Games watched: Minnesota (’13), Northwestern (’13), Penn St. (’13)

LT LA’EL COLLINS, LOUISIANA ST.

LT #70 LA’EL COLLINS, LOUISIANA ST.

6’5” – 315 lbs. – 5.20e

Tall, long-limbed left tackle who carries his weight well. Gets good extension with his arms to keep blockers at bay. Strong grip allows him to sustain his blocks once engaged. Has a powerful initial punch which can overwhelm smaller defenders; capable of knocking down defenders on chip blocks. As a run blocker, keeps his feet churning on contact and can generate some push, even though he tends to have some trouble staying low; for this reason, full potential in the run game remains unrealized, but is nonetheless already an effective player. However, doesn’t consistently seek to dominate defenders; more powerful than nasty. Fairly athletic for his size, but has some trouble beating speed rushers to the edge and is often forced to try and push them wide of the quarterback rather than mirroring them in protection. Capable of chipping a defensive lineman and reaching a second-level player for an additional block. Inconsistent kick-slide; tends to lumber a bit and labors to set up wide, but flashes the ability to do so, albeit on an inconsistent basis. Tends to end up on the ground a bit more often than expected, although the problem tends to be his balance rather than an inability to anchor against power, an area where he looks comfortable. Can be a bit of a waist-bender. Instincts as a left tackle are still developing, likely because 2013 was his first season at the position; can be overwhelmed by additional rushers and can be observed double-teaming an inside rusher when he would be best-served picking up an outside rusher and delegating the inside man to the left guard. Has an interesting blend of finesse and power traits which, combined with his impressive size and underrated athletic ability, should interest teams as a high-upside project. Floor is relatively high as well, considering his prior experience as a guard, offering him a fallback option which would more effectively mask some of the technique/awareness issues evident when he plays on the outside. Probably not much of a zone option except at guard; in an inline, power scheme, would be better-suited to the right side or inside but might eventually be able to survive on the blindside and could very well be drafted with the intention of grooming him for that role.

Games watched: Alabama (’13), Arkansas (’13), Georgia (’13)

OT JOEL BITONIO, NEVADA

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6’4” – 315 lbs. – 5.30e

STATISTICAL PROFILE:

2009: Redshirt
2010: 14 GP / 0 GS (OT)
2011: 13 GP / 13 GS (RT)
2012: 13 GP / 13 GS (RT)

OVERVIEW:

Redshirted in 2009, then appeared in a reserve capacity in 2010. Took over as the team’s starting right tackle in 2011, a position he played through 2012 due to the presence of Jeff Nady, an undrafted free agent in 2013 (Jaguars.) Transitioned to left tackle as a senior, being named to the All-MWC First Team.

POSITIVES:

•    Will graduate having started for three seasons, earning all-conference honors in 2013.
•    Has experience playing both tackle positions: right tackle in 2011, 2012, left in 2013.
•    Many of his flaws as a tackle could be masked by transitioning to offensive guard.
•    Possesses good bulk, thick lower body; height would be solid if converted to guard.
•    Pretty powerful, capable of sealing defenders inside, getting push when run-blocking.
•    Does a nice job of keeping his feet churning once he’s locked onto a defender.
•    Attacks the outside shoulder well when slide-blocking, can control with his grip.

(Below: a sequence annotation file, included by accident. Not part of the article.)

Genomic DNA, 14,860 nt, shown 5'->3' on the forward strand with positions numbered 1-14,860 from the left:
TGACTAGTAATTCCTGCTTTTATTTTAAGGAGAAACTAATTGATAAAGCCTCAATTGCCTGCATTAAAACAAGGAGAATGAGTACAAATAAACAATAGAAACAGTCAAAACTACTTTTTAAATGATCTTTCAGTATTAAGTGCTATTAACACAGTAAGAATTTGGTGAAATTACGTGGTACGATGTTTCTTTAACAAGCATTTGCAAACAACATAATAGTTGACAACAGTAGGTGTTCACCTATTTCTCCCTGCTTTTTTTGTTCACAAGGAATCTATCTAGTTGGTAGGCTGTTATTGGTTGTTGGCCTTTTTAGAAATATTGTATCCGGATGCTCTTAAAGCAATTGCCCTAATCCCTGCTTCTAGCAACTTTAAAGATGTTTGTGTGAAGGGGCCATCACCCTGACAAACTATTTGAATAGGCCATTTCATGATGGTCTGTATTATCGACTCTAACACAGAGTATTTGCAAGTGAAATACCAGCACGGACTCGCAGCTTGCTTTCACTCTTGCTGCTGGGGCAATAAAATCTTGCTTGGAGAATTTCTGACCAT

•    Has been asked to pull as a run-blocker, capable of getting out in front of the play.
•    Certainly doesn’t look pretty but generally gets the job done in pass protection.

NEGATIVES:

•    A little bit shorter than your typical tackle prospect, measurements will be important.
•    Arm length also looks a bit shorter than average for an offensive tackle prospect.
•    Poor lateral quickness, takes very short steps in kickslide, and struggles vs. speed.
•    Overextends when trying to block defenders at the second level, regular waist-bender.
•    Has some trouble with his overall balance/weight distribution, herky-jerky movements.
•    Consequently, ends up on the ground far more than he should, especially downfield.
•    Arms tend to find their way outside frequently, could get flagged for holding often.

SUMMARY:

Due to his lack of ideal height, length, athleticism, and balance, Bitonio doesn’t project as a particularly effective tackle at the next level, but fortunately many of his deficiencies would be masked by a shift to offensive guard, where he is almost overqualified from having played tackle, as his lateral quickness and kickslide would be hidden if he did not have to block edge rushers. As a run blocker, Bitonio is impressive, with a strong grip, active feet, and the power to drive defenders back considerably; he has also pulled frequently. Solid swing reserve type.

OT GREG ROBINSON, AUBURN**

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6’5” – 320 lbs. – 5.20e

STATISTICAL PROFILE:

2011: Redshirt
2012: 12 GP / 11 GS (LT)

OVERVIEW:

Was an offensive guard in high school. Redshirted in 2011, then took over as Auburn’s starting left tackle in 2012 for eleven of the twelve games he played in. Was named a first-team All-SEC selection as a redshirt sophomore in 2013.

POSITIVES:

•    Would be entering the draft with two productive seasons of SEC starting experience.
•    Massive left tackle who certainly looks the part, especially in terms of his bulk.
•    Does a nice job of keeping his legs churning once he’s got a grip, driving his man back.
•    Strong grip allows him to sustain blocks well, routinely plays through the whistle.
•    Despite his size, is athletic enough to pull or make second-level blocks down the field.
•    Has a strong initial punch which can knock defenders off-balance or to the ground.
•    Aggressive player who relishes the opportunity to finish off his blocks with a pancake.
•    Very successful when it comes to down-blocking and executing blocks against tackles.